Tim McConnell named NOFD superintendent

Tim McConnell, a veteran New Orleans firefighter who has served the past four years as assistant superintendent, was sworn in Wednesday as the Fire Department's new leader, promising "permanent, systemic, positive changes" for an agency that faces a staffing crunch and shrinking budget.

"I am both honored and humbled the mayor has ... asked me to lead this department," McConnell said moments after Mayor Mitch Landrieu announced the appointment. "Rest assured I will not let you down."

Landrieu said McConnell was selected after an "exhaustive" two-month national search that began in May. The new fire chief is the "best of the best," Landrieu said, noting that many people with whom he spoke about the open post asked that someone from within the department be given the job.

Forty people applied, and that number was narrowed down to three candidates, including McConnell; Dennis Rubin, former fire chief of the Washington, D.C., Fire and EMS Department; and Rosemary Cloud, fire chief and emergency director for the city of East Point, Ga.

"Having interviewed numerous candidates, he stood head and shoulders above all of those," Landrieu said.

McConnell will make $145,000 a year in his new position, according to City Hall spokesman Tyler Gamble.

While McConnell has decades of accolades on his ré sumé and has been recognized for helping to raise more than $1 million to rehabilitate firehouses that flooded during Hurricane Katrina, one blemish is a state Board of Ethics complaint filed in December.

McConnell served on the board of trustees of the New Orleans Firefighters' Pension Fund from January 2008 to May 2009. At the same time he was being paid to act as the part-time executive assistant to the secretary-treasurer, a violation of state law.

The Ethics Board requested the state Ethics Adjudicatory Board to conduct a hearing on the charge and "assess an appropriate penalty." That case did not appear to have been heard as of Wednesday.

McConnell on Wednesday night said that he always reported his income from the his job on the board on financial disclosure forms, as required by the state Ethics Administration.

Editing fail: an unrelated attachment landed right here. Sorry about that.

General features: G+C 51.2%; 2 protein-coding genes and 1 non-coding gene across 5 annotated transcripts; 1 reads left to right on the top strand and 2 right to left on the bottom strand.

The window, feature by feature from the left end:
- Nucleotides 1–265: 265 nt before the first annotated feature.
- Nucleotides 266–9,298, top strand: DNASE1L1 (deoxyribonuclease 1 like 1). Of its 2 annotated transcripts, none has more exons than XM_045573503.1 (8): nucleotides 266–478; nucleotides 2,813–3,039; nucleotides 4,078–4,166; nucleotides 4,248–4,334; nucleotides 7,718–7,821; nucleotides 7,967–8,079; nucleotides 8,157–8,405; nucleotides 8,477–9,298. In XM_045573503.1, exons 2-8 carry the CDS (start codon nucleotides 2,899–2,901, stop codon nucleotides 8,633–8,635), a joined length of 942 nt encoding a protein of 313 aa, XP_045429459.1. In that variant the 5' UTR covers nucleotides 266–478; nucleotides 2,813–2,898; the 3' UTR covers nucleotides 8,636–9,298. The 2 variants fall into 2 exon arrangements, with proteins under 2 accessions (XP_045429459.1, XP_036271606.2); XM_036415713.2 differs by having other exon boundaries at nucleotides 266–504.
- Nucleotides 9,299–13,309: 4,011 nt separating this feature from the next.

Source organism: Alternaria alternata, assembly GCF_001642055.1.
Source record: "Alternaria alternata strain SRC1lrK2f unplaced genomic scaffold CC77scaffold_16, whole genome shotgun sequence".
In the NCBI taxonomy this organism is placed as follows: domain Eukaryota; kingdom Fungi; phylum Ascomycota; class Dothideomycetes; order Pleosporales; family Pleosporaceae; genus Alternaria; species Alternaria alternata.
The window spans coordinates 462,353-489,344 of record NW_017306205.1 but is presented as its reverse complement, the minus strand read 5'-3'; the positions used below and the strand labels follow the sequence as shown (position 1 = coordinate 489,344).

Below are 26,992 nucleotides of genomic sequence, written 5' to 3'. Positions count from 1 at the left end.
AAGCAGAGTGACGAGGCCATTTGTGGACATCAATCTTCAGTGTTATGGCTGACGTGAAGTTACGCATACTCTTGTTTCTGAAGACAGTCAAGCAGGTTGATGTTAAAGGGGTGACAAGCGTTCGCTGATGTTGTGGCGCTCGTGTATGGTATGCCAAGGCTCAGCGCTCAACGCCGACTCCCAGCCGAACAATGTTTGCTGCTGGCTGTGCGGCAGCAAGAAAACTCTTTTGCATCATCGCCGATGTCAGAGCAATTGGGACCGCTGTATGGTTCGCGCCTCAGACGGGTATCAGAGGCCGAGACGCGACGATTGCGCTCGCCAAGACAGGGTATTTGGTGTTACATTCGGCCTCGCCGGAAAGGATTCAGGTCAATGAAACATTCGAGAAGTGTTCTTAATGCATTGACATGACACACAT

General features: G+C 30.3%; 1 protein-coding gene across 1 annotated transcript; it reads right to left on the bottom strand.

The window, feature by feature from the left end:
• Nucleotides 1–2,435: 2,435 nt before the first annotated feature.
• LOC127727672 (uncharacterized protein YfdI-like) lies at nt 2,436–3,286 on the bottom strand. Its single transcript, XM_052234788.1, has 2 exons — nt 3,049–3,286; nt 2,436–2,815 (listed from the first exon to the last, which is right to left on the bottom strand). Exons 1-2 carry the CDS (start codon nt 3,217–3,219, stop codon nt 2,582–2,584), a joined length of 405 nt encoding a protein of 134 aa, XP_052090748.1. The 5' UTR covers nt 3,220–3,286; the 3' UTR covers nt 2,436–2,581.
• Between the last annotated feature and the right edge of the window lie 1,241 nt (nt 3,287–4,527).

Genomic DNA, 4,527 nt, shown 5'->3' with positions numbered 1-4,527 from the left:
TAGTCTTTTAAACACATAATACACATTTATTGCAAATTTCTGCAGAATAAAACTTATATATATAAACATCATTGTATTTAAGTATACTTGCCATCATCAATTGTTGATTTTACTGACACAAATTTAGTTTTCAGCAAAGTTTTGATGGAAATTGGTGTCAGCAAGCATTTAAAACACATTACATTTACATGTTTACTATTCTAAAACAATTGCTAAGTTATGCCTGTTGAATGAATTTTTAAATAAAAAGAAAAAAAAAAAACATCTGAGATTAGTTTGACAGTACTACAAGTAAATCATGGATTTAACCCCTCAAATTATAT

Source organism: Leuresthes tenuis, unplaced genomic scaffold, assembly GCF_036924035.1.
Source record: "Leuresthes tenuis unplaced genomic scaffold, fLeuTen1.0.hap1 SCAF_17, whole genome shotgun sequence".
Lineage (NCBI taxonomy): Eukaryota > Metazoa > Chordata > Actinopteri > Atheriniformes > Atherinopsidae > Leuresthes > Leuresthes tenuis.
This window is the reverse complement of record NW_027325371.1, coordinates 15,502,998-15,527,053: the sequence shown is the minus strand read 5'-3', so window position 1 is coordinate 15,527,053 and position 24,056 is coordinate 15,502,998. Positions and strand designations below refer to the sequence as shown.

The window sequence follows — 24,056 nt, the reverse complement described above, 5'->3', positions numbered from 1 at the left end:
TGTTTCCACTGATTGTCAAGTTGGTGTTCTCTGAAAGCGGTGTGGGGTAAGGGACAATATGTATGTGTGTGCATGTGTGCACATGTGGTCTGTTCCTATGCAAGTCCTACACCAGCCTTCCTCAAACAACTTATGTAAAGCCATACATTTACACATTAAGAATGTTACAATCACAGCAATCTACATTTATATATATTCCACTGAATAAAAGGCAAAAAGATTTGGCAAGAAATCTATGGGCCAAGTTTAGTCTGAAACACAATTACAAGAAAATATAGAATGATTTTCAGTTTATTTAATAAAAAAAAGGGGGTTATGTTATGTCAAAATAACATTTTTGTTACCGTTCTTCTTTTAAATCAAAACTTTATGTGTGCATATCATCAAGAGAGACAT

"I fully understand the Ethics Code, and I am committed to serving with integrity," he said in a prepared statement.

McConnell replaces Charles Parent, who led the department for the past decade before he took medical leave following a heart attack in February. Parent retired in early June, at which point McConnell became acting superintendent.

Parent praised his successor as someone who through hurricanes Katrina and Isaac and Super Bowl XLVII has demonstrated the leadership skills necessary to take the department "to the next level." McConnell, he said, rose above more senior officers because of his command ability.

"We have a great Fire Department. They deserve and need great leadership," Parent said. "Chief McConnell has the energy, enthusiasm and character to lead this fire department to much greater heights."

McConnell, a 29-year NOFD veteran and the 11th fire superintendent, inherits a department that faces several challenges, including a shrinking force, a smaller budget and morale issues.

The NOFD's $84.9 million budget for 2013 will support fewer firefighters than last year.

Although no layoffs are anticipated, city leaders are counting on attrition to thin the ranks of about 680 firefighters and have not announced any new academy classes.

The firefighters union has criticized this plan, saying fewer boots on the ground will create unsafe conditions for firefighters when they respond to calls.

Meanwhile, NOFD leaders have devised a strategy to realign manpower in an effort to keep all firehouses open. The plan, announced in January, called for two ladder trucks to be decommissioned in coming days, much to the displeasure of the firefighters union and some neighbors in Uptown, where one truck will be taken out of service. The other truck that will be placed out of service will be in New Orleans East.

McConnell said that the number of firefighters is "sufficient" and could actually be lower and the city could be just as safe.

Union President Nick Felton, however, said the department could use about 770 firefighters and described any realignments without adding bodies as a "shell game."

"We are the city's insurance policy," Felton said.

He has said firefighters are "absolutely disgusted" with conditions in the department. Still, he said, the union and city's firefighters will stand behind McConnell as he takes over the department.

"We have a lot of challenges in this city, as well as this Fire Department," Felton said. "I am confident that with Chief McConnell's leadership, we can get through them."

McConnell said he will focus on fire prevention, community service and education in an effort to reduce fires in the city and make the department more proactive than reactive.

"We must begin to see every fire as a failure," McConnell said. "... It's far cheaper to prevent a fire than to respond to one."

He said the department already has a program in place that aims to put a smoke detector in every one- and two-family home in the city. Other initiatives will include getting firefighters out of their engine houses and into schools and the community to educate people about fire-safety practices on a more regular basis.

"It'll be a little bit of a culture change," he said. "But they do it already."

McConnell also said he will rearrange the NOFD's top leadership but did not immediately provide details about that.